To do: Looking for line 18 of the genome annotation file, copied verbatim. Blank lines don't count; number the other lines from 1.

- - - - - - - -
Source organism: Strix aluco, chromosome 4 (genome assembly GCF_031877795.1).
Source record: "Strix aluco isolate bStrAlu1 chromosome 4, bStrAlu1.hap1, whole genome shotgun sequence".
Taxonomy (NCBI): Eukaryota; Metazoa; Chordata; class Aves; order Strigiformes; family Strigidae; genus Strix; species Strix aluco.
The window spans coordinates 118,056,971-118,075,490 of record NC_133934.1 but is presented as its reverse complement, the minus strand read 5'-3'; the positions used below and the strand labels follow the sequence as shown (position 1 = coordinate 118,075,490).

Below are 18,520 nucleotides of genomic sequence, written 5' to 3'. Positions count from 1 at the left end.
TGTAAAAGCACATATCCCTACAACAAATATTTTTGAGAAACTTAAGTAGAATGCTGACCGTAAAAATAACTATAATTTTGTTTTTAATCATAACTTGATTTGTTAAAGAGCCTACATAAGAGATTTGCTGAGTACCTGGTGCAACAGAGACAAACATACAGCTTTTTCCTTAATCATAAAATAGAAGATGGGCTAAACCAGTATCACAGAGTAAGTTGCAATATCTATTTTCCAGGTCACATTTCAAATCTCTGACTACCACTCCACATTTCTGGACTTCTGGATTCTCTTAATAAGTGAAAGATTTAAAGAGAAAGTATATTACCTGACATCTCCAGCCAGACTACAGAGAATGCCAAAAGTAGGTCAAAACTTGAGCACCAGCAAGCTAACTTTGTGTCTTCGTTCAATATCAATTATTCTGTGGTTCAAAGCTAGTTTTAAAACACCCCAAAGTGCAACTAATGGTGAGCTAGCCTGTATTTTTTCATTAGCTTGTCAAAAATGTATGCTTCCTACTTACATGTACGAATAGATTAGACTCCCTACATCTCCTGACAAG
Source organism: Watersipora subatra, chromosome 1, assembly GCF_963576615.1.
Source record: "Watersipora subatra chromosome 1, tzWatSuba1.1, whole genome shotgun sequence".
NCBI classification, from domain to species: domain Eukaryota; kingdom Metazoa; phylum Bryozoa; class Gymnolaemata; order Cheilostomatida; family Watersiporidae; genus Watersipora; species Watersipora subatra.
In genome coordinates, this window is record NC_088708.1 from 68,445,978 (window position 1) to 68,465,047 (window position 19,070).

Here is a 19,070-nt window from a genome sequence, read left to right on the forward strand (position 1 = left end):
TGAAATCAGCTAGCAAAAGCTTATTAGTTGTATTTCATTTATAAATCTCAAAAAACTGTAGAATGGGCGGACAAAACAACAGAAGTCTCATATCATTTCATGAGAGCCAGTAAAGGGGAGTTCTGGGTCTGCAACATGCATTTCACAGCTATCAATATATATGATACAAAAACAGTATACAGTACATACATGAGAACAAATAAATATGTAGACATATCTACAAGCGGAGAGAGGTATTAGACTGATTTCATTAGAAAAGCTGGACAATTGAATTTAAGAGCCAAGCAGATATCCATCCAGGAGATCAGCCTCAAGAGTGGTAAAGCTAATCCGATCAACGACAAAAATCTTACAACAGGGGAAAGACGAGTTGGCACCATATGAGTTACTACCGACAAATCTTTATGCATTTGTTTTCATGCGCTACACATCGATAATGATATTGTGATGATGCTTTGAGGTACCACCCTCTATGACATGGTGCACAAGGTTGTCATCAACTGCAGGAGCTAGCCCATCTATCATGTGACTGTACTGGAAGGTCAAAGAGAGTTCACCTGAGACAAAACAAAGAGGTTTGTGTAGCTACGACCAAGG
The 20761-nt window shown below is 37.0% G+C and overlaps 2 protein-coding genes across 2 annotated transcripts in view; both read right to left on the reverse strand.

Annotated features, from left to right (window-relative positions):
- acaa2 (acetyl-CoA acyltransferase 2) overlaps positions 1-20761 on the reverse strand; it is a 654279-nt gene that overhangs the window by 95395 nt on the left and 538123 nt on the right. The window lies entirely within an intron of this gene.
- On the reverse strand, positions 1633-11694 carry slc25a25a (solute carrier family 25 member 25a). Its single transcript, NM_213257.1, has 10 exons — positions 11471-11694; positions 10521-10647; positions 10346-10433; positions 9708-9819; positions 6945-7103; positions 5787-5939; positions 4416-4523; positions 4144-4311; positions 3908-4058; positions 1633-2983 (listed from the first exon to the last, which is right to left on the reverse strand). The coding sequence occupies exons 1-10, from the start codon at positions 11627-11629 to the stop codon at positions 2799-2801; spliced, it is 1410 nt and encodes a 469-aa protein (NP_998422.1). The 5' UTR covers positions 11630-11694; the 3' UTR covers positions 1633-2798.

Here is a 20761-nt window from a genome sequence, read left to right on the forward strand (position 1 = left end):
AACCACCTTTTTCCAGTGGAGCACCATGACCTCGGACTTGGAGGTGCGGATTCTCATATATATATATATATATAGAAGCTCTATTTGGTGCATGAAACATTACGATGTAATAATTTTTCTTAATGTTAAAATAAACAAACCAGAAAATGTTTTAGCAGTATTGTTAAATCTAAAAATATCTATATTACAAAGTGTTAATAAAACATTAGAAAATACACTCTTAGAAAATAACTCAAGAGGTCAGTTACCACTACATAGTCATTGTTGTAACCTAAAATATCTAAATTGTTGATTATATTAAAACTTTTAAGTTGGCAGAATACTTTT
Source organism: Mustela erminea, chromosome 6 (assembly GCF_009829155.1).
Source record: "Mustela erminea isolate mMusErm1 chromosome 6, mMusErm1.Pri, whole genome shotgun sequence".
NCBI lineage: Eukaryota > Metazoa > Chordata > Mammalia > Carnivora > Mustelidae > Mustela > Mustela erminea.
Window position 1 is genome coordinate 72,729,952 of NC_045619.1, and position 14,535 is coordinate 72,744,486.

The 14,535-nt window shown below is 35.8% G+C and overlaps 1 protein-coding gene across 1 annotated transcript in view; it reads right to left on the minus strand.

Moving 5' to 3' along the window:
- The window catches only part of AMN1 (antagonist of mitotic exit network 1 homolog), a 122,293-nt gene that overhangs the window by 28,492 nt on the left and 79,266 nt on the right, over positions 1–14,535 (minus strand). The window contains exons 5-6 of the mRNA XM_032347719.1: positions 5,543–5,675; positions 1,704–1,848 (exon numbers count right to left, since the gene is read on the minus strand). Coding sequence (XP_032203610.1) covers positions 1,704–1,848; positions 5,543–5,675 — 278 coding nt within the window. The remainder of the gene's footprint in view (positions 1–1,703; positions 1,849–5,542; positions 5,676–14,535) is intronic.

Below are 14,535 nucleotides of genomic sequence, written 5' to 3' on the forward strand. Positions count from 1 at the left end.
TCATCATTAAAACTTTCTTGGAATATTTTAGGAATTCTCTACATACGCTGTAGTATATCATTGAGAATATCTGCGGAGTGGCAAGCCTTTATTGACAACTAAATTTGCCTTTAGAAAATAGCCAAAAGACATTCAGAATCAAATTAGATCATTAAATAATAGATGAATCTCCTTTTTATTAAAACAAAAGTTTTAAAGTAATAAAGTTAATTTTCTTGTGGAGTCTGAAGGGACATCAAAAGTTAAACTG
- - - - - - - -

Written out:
AACCACCTTTTTCCAGTGGAGCACCATGACCTCGGACTTGGAGGTGCGGATTCTCATATATATATATATATATAGAAGCTCTATTTGGTGCATGAAACATTACGATGTAATAATTTTTCTTAATGTTAAAATAAACAAACCAGAAAATGTTTTAGCAGTATTGTTAAATCTAAAAATATCTATATTACAAAGTGTTAATAAAACATTAGAAAATACACTCTTAGAAAATAACTCAAGAGGTCAGTTACCACTACATAGTCATTGTTGTAACCTAAAATATCTAAATTGTTGATTATATTAAAACTTTTAAGTTGGCAGAATACTTTT